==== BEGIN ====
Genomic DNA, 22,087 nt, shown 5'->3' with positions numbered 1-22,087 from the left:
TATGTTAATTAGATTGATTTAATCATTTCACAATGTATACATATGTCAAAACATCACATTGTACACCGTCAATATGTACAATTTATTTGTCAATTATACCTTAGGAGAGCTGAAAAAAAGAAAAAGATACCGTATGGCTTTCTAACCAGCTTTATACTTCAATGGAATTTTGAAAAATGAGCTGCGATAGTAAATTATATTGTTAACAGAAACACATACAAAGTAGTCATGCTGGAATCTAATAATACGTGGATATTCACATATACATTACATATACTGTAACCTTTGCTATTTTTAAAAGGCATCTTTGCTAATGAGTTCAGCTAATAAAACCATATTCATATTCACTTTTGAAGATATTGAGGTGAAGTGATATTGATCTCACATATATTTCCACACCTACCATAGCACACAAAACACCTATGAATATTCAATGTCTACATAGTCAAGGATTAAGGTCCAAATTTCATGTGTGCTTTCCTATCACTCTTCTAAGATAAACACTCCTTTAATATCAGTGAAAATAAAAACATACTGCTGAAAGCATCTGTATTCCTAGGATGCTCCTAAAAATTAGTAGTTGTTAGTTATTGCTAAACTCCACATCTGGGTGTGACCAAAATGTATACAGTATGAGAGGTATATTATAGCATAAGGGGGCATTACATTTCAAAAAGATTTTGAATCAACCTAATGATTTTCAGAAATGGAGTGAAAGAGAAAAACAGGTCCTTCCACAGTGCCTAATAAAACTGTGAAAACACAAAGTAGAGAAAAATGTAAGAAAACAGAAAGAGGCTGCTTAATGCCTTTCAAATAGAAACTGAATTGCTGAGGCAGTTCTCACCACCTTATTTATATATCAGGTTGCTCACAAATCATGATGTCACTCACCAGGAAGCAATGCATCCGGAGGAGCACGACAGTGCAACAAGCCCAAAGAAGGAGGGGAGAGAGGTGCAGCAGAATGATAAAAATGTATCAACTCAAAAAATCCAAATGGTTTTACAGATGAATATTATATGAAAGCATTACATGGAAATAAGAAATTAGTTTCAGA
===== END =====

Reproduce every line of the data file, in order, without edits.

Genomic DNA, 22,087 nt, shown 5'->3' with positions numbered 1-22,087 from the left:
TATGTTAATTAGATTGATTTAATCATTTCACAATGTATACATATGTCAAAACATCACATTGTACACCGTCAATATGTACAATTTATTTGTCAATTATACCTTAGGAGAGCTGAAAAAAAGAAAAAGATACCGTATGGCTTTCTAACCAGCTTTATACTTCAATGGAATTTTGAAAAATGAGCTGCGATAGTAAATTATATTGTTAACAGAAACACATACAAAGTAGTCATGCTGGAATCTAATAATACGTGGATATTCACATATACATTACATATACTGTAACCTTTGCTATTTTTAAAAGGCATCTTTGCTAATGAGTTCAGCTAATAAAACCATATTCATATTCACTTTTGAAGATATTGAGGTGAAGTGATATTGATCTCACATATATTTCCACACCTACCATAGCACACAAAACACCTATGAATATTCAATGTCTACATAGTCAAGGATTAAGGTCCAAATTTCATGTGTGCTTTCCTATCACTCTTCTAAGATAAACACTCCTTTAATATCAGTGAAAATAAAAACATACTGCTGAAAGCATCTGTATTCCTAGGATGCTCCTAAAAATTAGTAGTTGTTAGTTATTGCTAAACTCCACATCTGGGTGTGACCAAAATGTATACAGTATGAGAGGTATATTATAGCATAAGGGGGCATTACATTTCAAAAAGATTTTGAATCAACCTAATGATTTTCAGAAATGGAGTGAAAGAGAAAAACAGGTCCTTCCACAGTGCCTAATAAAACTGTGAAAACACAAAGTAGAGAAAAATGTAAGAAAACAGAAAGAGGCTGCTTAATGCCTTTCAAATAGAAACTGAATTGCTGAGGCAGTTCTCACCACCTTATTTATATATCAGGTTGCTCACAAATCATGATGTCACTCACCAGGAAGCAATGCATCCGGAGGAGCACGACAGTGCAACAAGCCCAAAGAAGGAGGGGAGAGAGGTGCAGCAGAATGATAAAAATGTATCAACTCAAAAAATCCAAATGGTTTTACAGATGAATATTATATGAAAGCATTACATGGAAATAAGAAATTAGTTTCAGA